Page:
If you have ever wondered what is the difference between a myth and mythology, you are not alone. Scholars and enthusiasts alike, when they read or study mythology, this question is very sensible. It is interesting for any new comer that is fascinated by the magic and mystery that myths can bring, so hopefully this article will help guide you into this world of fantasy.

Myth is a story and a belief in a culture, when mythology is the collection of number of myths making the whole picture of understanding in that culture. A myth can describe a deity, god, situation, heroes, people and their struggles with the devine. Mythology is the combination of all: cosmology (astronomy, astrology, sun, moon, stars, planets), pantheon (king and queen of gods, other gods and goddesses and their family trees, heroes and their labours). Mythology and myths in combine are the way of life of ancient cultures, direction into the spirit world and habits of living.

In the rest of this article, I will show you 3 examples of myths and mythology.

Perhaphs the greatest myth being perveyed, is that myths are just myths.

Michael Tsarion

World Myth and Mythology

Best known mythology in the world is no doubt the Greek Mythology. It is well documented and really vast, and this is the most complete visual as to “What is mythology” – Creation of the world according to greeks, Titans and Gods – Titans are represented as the most important elements for creation – earth, fire, wind, water, thought, spirit, etc. Gods on the other hand, are the ‘second best’ powerful entities after the Titans, and even in Greek Mythology there is a myth about “The Great Battle” between Titans and Gods, and who will inherit the world. And maybe for this example is best to give Zeus. Myths about Zeus are many, and most famous one is Zeus battles his father Cronus.

Literature Myth and Mythology

I think the best example here is “Lord of the Rings”. J.J.R. Tolkien was inspired from celtic, bretonic, scandinavian, irish myths and wrote one of the greatest fantasy books. Mythology here includes the history of Middle Earth, the races (human, elf, dwarf, orc, trolls, etc.), dragons (the famous Smaug), Sauron and The Ring – which makes the whole mythos feel more like what we read in the real world (in every religion or mythology there is always “a bad guy” with evil intent), in the books Tolkien even makes up several languages that completes the rock solid presentation of the whole feel of magic.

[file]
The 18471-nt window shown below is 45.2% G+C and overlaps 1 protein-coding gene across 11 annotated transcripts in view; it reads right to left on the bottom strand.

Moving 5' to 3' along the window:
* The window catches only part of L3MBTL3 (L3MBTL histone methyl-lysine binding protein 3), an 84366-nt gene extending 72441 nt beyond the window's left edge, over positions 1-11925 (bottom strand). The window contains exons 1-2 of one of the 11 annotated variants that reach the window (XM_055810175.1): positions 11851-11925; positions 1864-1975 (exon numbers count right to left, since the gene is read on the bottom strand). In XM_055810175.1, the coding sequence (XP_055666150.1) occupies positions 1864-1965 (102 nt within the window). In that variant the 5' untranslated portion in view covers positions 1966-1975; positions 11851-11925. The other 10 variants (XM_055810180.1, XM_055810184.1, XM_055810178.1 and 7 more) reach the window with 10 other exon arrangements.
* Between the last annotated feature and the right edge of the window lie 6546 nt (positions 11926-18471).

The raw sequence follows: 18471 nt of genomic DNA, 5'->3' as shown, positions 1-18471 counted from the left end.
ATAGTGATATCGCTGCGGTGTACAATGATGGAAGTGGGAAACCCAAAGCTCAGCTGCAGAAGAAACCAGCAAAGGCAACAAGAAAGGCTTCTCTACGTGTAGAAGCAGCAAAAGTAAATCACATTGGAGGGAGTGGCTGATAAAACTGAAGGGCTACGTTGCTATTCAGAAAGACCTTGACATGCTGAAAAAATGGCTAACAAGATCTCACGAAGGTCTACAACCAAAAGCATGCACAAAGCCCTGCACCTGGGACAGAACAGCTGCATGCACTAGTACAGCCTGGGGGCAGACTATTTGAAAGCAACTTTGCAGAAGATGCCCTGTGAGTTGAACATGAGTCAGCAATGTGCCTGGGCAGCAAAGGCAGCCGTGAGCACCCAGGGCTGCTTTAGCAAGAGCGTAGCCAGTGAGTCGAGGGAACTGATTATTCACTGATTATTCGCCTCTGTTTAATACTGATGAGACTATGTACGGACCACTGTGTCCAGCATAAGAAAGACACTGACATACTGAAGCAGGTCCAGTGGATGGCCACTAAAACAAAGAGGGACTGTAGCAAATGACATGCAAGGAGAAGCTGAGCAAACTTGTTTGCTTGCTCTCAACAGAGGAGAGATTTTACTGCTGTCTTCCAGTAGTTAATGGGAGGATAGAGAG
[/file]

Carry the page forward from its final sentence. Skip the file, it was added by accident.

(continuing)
Myths here can be paralled again with Sauron who in the books returns after his defeat, and that makes him such a powerful menace. The Peter Jackson movie starts with his myth, his legend, and intent to rule – how every good story ever does.

Fawks Phoenix from “Harry Potter” Movies

Movies Myth and Mythology

Above I made a parallel from the book “Lord of the Rings” to the movies, but other movies can also be examend on the same principle. “Harry Potter” is one of them (also coming from a book, but the history of cinema actually is heavily inspired by books and plays). Harry’s journey is the “Hero’s Journey” (“The Monomyth” – a very curious study of religion and writing great novels and scripts). The mythology of the wizards’ history, the separation between the worlds of ordinary humans and not so ordinary, mythical beast (another book of the same author: “Fantastic Beasts and Where to Find Them”), in the story Harry is helped by Dumbledore’s Phoenix (mythical creature from Greek and Slavic mythologies).

In conclusion: Myths are the core of Mythology – Myth is a story about something in particular, and Mythology is the sum of it.